The government has also made it obvious that failing is not an option. To fail will not just be the failure of a policy, but also a personal humiliation of the leader and the failure of a regime. As a result, every fragment of confirming evidence, however weak, is being loudly displayed as a great success of demonetisation, and every evidence of failure, however strong, is being presented as a temporary difficulty or a sign of a lack of patriotism. Instead of government by argumentation, we have government by rhetoric and spectacle.

Demonetisation has three aspects that bear consideration: Economic, administrative and political. As for the economic consequences, they are radically unclear. India’s press has yet again played up the clash between two great economists of Indian origin — Jagdish Bhagwati and Amartya Sen. The press has failed to emphasise that neither is a macroeconomist specialising in monetary issues. Two leading macroeconomists of the latter kind have spoken: Harvard’s Kenneth Rogoff and Lawrence Summers. Both are known for their view that in the US and Europe, high-denomination notes mainly serve tax evasion and crime, are of little use in normal transactions, and should be banned. Though Rogoff does not rule out long-term benefits of India’s demonetisation, he is surprised by the introduction of a Rs 2,000 note, even as a Rs 1,000 note is being scrapped on grounds that it encourages illegal cash hoarding. He adds that an overnight outlawing, as opposed to a phased decommissioning, entails too much “collateral damage” (Financial Times, December 9, 2016). Basically agreeing, Summers adds to this reasoning a basic utilitarian principle that it is better to let a few criminals go free than hurt so many innocent people — 93 per cent of India’s labour force, after all, is in the informal economy. He also thinks the costs of such a policy exceed the likely benefits (Financial Times, November 21, 2016).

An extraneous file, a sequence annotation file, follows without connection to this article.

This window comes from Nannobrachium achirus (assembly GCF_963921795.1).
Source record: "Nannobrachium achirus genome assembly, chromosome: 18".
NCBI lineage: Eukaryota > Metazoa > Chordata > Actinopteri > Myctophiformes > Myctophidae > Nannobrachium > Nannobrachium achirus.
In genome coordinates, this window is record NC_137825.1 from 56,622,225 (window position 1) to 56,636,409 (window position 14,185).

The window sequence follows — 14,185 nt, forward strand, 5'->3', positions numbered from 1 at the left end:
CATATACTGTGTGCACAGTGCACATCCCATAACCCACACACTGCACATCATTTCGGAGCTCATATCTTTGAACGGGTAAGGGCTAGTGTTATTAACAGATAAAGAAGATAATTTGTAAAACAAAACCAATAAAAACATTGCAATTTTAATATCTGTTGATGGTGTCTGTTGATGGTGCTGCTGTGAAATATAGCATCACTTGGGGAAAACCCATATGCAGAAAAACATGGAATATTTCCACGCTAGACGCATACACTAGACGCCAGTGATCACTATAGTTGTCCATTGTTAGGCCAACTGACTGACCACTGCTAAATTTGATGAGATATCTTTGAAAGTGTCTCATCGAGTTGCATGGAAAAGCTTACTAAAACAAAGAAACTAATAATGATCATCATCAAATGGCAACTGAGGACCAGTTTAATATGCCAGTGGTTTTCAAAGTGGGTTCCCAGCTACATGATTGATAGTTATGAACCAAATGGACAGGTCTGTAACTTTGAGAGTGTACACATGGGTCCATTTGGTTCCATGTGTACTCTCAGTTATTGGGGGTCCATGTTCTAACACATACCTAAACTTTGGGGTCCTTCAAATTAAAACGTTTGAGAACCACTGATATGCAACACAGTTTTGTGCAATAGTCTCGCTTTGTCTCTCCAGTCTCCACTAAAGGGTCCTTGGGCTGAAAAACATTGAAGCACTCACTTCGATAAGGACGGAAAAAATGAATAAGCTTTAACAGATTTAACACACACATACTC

If the economic case is thus ambiguous, the administrative story is one of utter disaster. Not only was the Reserve Bank of India (RBI) not ready with an appropriate amount of substitute currency, it turns out it will take many months to do that. To deal with the short-run liquidity crisis, it rationed note distribution from banks, which will continue, though with a higher daily ceiling. The RBI has also flipped and flopped, sometimes within a day, which makes a mockery of the economic principle that short-run monetary consistency is essential for financial trust. Has the RBI become an arm of the political executive? Little that the RBI has done since November 8 suggests otherwise. Central bank autonomy is normally inseparable from the idea of a modern polity.